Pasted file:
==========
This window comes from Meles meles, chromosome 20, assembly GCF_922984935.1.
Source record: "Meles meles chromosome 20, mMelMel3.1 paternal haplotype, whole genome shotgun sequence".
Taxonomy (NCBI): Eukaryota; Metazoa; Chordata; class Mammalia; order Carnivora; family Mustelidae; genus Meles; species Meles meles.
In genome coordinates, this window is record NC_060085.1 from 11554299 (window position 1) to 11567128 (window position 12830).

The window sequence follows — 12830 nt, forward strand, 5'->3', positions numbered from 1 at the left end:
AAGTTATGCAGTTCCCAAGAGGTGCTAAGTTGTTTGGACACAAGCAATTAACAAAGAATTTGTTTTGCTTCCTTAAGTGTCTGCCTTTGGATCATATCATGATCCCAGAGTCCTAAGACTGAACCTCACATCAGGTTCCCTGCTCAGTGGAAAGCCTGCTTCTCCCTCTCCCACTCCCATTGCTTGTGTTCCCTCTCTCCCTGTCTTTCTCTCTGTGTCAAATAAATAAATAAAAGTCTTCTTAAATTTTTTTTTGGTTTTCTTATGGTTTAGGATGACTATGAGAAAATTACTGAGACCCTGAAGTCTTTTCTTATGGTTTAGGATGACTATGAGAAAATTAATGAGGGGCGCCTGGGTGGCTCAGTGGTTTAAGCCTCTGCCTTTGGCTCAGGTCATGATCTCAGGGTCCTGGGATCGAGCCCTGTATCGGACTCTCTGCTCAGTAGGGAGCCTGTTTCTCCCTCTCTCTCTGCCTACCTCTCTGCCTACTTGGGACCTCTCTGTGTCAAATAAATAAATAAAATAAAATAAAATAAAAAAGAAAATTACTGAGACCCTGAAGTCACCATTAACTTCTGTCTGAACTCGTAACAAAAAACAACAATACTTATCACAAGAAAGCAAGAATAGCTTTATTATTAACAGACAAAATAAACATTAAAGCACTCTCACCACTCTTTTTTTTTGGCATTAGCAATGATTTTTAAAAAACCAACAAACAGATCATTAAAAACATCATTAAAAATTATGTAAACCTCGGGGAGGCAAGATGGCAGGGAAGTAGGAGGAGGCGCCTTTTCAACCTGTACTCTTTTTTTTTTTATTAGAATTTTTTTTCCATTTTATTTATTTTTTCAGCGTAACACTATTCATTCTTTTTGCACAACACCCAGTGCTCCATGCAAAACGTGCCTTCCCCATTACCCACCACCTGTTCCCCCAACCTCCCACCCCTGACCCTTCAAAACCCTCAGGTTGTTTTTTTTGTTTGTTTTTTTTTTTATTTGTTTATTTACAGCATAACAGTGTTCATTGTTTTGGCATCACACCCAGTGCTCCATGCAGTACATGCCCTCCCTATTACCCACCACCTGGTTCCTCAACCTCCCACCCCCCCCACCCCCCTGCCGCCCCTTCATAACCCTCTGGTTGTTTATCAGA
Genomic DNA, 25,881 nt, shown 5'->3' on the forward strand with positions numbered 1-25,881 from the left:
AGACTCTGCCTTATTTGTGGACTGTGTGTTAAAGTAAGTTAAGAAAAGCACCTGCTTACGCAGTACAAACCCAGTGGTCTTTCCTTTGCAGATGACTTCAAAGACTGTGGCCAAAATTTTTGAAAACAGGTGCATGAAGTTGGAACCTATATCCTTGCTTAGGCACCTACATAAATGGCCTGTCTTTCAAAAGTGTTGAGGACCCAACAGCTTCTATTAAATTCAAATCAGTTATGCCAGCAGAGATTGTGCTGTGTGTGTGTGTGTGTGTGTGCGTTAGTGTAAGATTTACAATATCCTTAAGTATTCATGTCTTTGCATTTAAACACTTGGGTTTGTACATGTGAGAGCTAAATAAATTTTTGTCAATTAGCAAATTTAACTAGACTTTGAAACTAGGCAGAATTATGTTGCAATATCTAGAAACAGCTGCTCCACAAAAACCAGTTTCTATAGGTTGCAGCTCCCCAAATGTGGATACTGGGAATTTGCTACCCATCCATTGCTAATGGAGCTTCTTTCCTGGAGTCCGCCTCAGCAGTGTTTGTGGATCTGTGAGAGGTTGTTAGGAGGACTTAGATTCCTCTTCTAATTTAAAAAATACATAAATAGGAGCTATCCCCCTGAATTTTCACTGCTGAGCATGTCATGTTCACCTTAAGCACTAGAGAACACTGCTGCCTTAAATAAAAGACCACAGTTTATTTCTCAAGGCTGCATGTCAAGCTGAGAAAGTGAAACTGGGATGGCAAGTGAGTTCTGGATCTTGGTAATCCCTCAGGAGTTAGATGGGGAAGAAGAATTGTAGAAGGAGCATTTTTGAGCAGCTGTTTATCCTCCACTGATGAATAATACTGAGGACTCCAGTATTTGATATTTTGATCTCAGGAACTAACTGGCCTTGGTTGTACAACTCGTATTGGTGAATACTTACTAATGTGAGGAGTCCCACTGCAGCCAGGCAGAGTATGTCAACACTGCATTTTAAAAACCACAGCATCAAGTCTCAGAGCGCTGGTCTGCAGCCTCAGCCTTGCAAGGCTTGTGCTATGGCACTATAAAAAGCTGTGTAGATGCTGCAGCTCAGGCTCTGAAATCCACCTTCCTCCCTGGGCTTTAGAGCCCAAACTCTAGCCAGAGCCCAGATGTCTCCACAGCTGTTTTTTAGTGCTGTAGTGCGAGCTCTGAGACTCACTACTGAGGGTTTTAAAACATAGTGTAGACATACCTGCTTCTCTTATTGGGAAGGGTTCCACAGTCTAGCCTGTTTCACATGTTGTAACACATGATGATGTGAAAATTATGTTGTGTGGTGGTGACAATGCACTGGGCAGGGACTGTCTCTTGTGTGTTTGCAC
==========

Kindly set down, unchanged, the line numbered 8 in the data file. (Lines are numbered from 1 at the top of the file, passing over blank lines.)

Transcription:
AGACTCTGCCTTATTTGTGGACTGTGTGTTAAAGTAAGTTAAGAAAAGCACCTGCTTACGCAGTACAAACCCAGTGGTCTTTCCTTTGCAGATGACTTCAAAGACTGTGGCCAAAATTTTTGAAAACAGGTGCATGAAGTTGGAACCTATATCCTTGCTTAGGCACCTACATAAATGGCCTGTCTTTCAAAAGTGTTGAGGACCCAACAGCTTCTATTAAATTCAAATCAGTTATGCCAGCAGAGATTGTGCTGTGTGTGTGTGTGTGTGTGTGCGTTAGTGTAAGATTTACAATATCCTTAAGTATTCATGTCTTTGCATTTAAACACTTGGGTTTGTACATGTGAGAGCTAAATAAATTTTTGTCAATTAGCAAATTTAACTAGACTTTGAAACTAGGCAGAATTATGTTGCAATATCTAGAAACAGCTGCTCCACAAAAACCAGTTTCTATAGGTTGCAGCTCCCCAAATGTGGATACTGGGAATTTGCTACCCATCCATTGCTAATGGAGCTTCTTTCCTGGAGTCCGCCTCAGCAGTGTTTGTGGATCTGTGAGAGGTTGTTAGGAGGACTTAGATTCCTCTTCTAATTTAAAAAATACATAAATAGGAGCTATCCCCCTGAATTTTCACTGCTGAGCATGTCATGTTCACCTTAAGCACTAGAGAACACTGCTGCCTTAAATAAAAGACCACAGTTTATTTCTCAAGGCTGCATGTCAAGCTGAGAAAGTGAAACTGGGATGGCAAGTGAGTTCTGGATCTTGGTAATCCCTCAGGAGTTAGATGGGGAAGAAGAATTGTAGAAGGAGCATTTTTGAGCAGCTGTTTATCCTCCACTGATGAATAATACTGAGGACTCCAGTATTTGATATTTTGATCTCAGGAACTAACTGGCCTTGGTTGTACAACTCGTATTGGTGAATACTTACTAATGTGAGGAGTCCCACTGCAGCCAGGCAGAGTATGTCAACACTGCATTTTAAAAACCACAGCATCAAGTCTCAGAGCGCTGGTCTGCAGCCTCAGCCTTGCAAGGCTTGTGCTATGGCACTATAAAAAGCTGTGTAGATGCTGCAGCTCAGGCTCTGAAATCCACCTTCCTCCCTGGGCTTTAGAGCCCAAACTCTAGCCAGAGCCCAGATGTCTCCACAGCTGTTTTTTAGTGCTGTAGTGCGAGCTCTGAGACTCACTACTGAGGGTTTTAAAACATAGTGTAGACATACCTGCTTCTCTTATTGGGAAGGGTTCCACAGTCTAGCCTGTTTCACATGTTGTAACACATGATGATGTGAAAATTATGTTGTGTGGTGGTGACAATGCACTGGGCAGGGACTGTCTCTTGTGTGTTTGCAC